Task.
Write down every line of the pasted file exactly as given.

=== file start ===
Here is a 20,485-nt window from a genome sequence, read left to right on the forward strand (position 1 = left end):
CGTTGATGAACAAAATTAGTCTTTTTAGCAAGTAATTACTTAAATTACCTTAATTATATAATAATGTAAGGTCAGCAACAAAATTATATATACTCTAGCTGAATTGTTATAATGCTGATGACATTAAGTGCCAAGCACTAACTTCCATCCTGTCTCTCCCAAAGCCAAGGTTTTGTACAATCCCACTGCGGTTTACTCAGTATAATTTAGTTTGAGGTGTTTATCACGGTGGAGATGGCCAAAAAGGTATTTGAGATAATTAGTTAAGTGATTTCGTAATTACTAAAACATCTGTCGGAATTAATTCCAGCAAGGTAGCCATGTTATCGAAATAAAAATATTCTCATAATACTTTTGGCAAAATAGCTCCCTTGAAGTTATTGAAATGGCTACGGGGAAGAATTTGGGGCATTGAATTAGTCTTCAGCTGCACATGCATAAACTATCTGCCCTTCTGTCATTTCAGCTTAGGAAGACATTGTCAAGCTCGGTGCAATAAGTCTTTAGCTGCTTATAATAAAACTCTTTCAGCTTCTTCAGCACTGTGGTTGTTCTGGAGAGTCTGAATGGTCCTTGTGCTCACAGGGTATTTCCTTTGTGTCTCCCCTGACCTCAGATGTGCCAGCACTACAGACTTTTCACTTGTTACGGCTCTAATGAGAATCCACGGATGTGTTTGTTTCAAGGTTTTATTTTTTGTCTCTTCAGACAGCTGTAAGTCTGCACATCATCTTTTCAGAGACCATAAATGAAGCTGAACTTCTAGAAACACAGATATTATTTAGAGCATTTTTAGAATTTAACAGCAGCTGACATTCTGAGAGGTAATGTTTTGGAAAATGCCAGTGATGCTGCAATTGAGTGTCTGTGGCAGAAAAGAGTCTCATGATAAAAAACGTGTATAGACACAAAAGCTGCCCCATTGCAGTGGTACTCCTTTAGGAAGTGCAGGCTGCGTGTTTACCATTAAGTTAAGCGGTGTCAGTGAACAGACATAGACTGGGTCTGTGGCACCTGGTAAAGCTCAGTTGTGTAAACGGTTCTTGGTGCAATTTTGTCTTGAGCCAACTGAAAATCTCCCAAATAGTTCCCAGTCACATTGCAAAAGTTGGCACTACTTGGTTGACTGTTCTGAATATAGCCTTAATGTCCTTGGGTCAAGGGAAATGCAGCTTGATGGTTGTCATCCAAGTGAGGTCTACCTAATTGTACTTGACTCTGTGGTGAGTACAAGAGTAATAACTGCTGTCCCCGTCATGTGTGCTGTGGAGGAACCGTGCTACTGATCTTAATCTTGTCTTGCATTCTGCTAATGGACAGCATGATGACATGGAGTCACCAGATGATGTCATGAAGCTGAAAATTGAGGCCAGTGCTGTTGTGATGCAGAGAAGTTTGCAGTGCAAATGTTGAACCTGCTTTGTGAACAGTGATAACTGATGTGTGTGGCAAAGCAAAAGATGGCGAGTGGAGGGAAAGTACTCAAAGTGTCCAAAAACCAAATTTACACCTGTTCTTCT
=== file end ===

Here is a 20,485-nt window from a genome sequence, read left to right on the forward strand (position 1 = left end):
CGTTGATGAACAAAATTAGTCTTTTTAGCAAGTAATTACTTAAATTACCTTAATTATATAATAATGTAAGGTCAGCAACAAAATTATATATACTCTAGCTGAATTGTTATAATGCTGATGACATTAAGTGCCAAGCACTAACTTCCATCCTGTCTCTCCCAAAGCCAAGGTTTTGTACAATCCCACTGCGGTTTACTCAGTATAATTTAGTTTGAGGTGTTTATCACGGTGGAGATGGCCAAAAAGGTATTTGAGATAATTAGTTAAGTGATTTCGTAATTACTAAAACATCTGTCGGAATTAATTCCAGCAAGGTAGCCATGTTATCGAAATAAAAATATTCTCATAATACTTTTGGCAAAATAGCTCCCTTGAAGTTATTGAAATGGCTACGGGGAAGAATTTGGGGCATTGAATTAGTCTTCAGCTGCACATGCATAAACTATCTGCCCTTCTGTCATTTCAGCTTAGGAAGACATTGTCAAGCTCGGTGCAATAAGTCTTTAGCTGCTTATAATAAAACTCTTTCAGCTTCTTCAGCACTGTGGTTGTTCTGGAGAGTCTGAATGGTCCTTGTGCTCACAGGGTATTTCCTTTGTGTCTCCCCTGACCTCAGATGTGCCAGCACTACAGACTTTTCACTTGTTACGGCTCTAATGAGAATCCACGGATGTGTTTGTTTCAAGGTTTTATTTTTTGTCTCTTCAGACAGCTGTAAGTCTGCACATCATCTTTTCAGAGACCATAAATGAAGCTGAACTTCTAGAAACACAGATATTATTTAGAGCATTTTTAGAATTTAACAGCAGCTGACATTCTGAGAGGTAATGTTTTGGAAAATGCCAGTGATGCTGCAATTGAGTGTCTGTGGCAGAAAAGAGTCTCATGATAAAAAACGTGTATAGACACAAAAGCTGCCCCATTGCAGTGGTACTCCTTTAGGAAGTGCAGGCTGCGTGTTTACCATTAAGTTAAGCGGTGTCAGTGAACAGACATAGACTGGGTCTGTGGCACCTGGTAAAGCTCAGTTGTGTAAACGGTTCTTGGTGCAATTTTGTCTTGAGCCAACTGAAAATCTCCCAAATAGTTCCCAGTCACATTGCAAAAGTTGGCACTACTTGGTTGACTGTTCTGAATATAGCCTTAATGTCCTTGGGTCAAGGGAAATGCAGCTTGATGGTTGTCATCCAAGTGAGGTCTACCTAATTGTACTTGACTCTGTGGTGAGTACAAGAGTAATAACTGCTGTCCCCGTCATGTGTGCTGTGGAGGAACCGTGCTACTGATCTTAATCTTGTCTTGCATTCTGCTAATGGACAGCATGATGACATGGAGTCACCAGATGATGTCATGAAGCTGAAAATTGAGGCCAGTGCTGTTGTGATGCAGAGAAGTTTGCAGTGCAAATGTTGAACCTGCTTTGTGAACAGTGATAACTGATGTGTGTGGCAAAGCAAAAGATGGCGAGTGGAGGGAAAGTACTCAAAGTGTCCAAAAACCAAATTTACACCTGTTCTTCT